Spacing Out


Spacing Out

The US is sending astronauts into space from US soil for the first time in nine years. Things have finally gotten so bad on earth that they’ve decided to take their chances floating around in a dark lifeless abyss. Seriously, they’d rather leave the entire planet for three months than spend one more time queuing at the grocery store and binge watching Selling Sunset.


During the flight to the international space station, astronauts will be strapped into their seats, wearing diapers for nearly 24 hours. In other words, it’s just another typical day in quarantine.


This flight is also historic because it’s the first piloted launch to orbit of a privately owned and operated spaceship. The private company is SpaceX and the owner is, of course, Elon Musk. Musk’s name will almost certainly go down in the history books. Although it’s less likely to be because of the space craft than because of the fact that he named his son X Æ A-12. (It’s almost like Musk thought his wife was giving birth to a lovable droid from Star Wars rather than a human baby).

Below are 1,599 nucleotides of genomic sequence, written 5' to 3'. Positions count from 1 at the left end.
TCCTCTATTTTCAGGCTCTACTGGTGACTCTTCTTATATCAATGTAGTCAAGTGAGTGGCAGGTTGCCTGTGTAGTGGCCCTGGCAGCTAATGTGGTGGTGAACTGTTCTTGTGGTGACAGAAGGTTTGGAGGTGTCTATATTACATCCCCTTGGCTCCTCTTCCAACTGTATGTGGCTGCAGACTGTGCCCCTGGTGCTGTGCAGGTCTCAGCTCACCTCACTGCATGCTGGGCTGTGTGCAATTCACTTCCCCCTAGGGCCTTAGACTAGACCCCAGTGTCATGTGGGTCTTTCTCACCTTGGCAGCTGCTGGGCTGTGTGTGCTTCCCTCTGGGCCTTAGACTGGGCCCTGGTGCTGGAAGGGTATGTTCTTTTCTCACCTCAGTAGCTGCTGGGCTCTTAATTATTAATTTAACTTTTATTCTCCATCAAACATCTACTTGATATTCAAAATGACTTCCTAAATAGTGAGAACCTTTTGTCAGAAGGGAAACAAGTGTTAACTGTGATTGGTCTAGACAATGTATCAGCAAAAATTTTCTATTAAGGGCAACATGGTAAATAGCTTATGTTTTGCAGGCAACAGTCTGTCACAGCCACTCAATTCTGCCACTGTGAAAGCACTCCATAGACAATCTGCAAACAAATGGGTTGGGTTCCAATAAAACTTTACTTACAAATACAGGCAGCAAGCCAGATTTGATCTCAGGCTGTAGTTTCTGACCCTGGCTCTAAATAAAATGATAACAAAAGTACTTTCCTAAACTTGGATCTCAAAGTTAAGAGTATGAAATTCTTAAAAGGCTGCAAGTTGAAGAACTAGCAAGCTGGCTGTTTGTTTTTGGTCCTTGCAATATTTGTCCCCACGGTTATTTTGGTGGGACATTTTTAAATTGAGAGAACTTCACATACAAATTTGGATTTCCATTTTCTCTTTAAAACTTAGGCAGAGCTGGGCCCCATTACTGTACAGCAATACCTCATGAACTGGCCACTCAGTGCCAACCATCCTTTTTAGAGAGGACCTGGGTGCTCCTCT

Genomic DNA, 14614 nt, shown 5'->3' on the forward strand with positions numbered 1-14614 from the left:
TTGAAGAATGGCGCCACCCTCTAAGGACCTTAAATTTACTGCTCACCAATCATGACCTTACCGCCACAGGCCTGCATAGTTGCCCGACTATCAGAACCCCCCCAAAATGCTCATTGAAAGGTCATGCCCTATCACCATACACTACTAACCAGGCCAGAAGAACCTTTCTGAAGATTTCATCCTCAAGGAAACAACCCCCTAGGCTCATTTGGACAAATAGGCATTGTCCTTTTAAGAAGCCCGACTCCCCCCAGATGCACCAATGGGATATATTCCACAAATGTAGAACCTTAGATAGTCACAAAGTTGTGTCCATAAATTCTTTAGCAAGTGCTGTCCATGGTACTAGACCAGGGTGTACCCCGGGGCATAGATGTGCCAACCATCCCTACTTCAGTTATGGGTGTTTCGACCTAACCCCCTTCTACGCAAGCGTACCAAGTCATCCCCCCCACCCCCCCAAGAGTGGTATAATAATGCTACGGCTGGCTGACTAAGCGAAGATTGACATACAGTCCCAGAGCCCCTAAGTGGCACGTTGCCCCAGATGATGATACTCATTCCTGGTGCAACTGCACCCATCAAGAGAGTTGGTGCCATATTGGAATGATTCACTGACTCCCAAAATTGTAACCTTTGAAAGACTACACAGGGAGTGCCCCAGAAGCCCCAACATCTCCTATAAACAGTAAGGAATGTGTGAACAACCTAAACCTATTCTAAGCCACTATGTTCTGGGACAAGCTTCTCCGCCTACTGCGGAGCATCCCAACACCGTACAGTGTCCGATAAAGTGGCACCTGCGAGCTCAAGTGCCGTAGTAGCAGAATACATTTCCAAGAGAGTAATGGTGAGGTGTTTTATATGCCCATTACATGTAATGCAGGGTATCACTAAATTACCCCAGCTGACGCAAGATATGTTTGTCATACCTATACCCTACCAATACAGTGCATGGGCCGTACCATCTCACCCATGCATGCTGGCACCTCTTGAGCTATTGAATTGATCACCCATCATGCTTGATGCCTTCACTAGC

The space launch was set for May 27th. But unfortunately, much like the horny old man at the beginning of the Viagra commercials, they did not have liftoff. 


The launch was a no-go because of rain, so it was postponed to this Saturday. But this Saturday there is a 60% chance of rain. This spaceship launch involves some of the most brilliant scientific minds of our generation, and yet they can’t even tell that if something says “60% chance of rain,” then it’s probably going to rain. 


The Astronauts reportedly carried a little stuffed dinosaur with them which would help them “monitor the effects of zero gravity.” Must be comforting that a tiny plush Dino is the most reliable piece of technology inside a billion dollar space craft.


Astronauts Douglas Hurley and Robert Behnken were incredibly disappointed they weren’t able to launch into space on Wednesday. But not as disappointed as they were that they had to spent another four days sitting around in Florida. 


One NASA administrator called the launch “a high-priority mission to the United States of America.” Because despite the fact that the US surpassed 100,000 Coronavirus deaths this week, the most important priority is sending two men and a little stuffed dinosaur to recreate the movie Ad Astra. 

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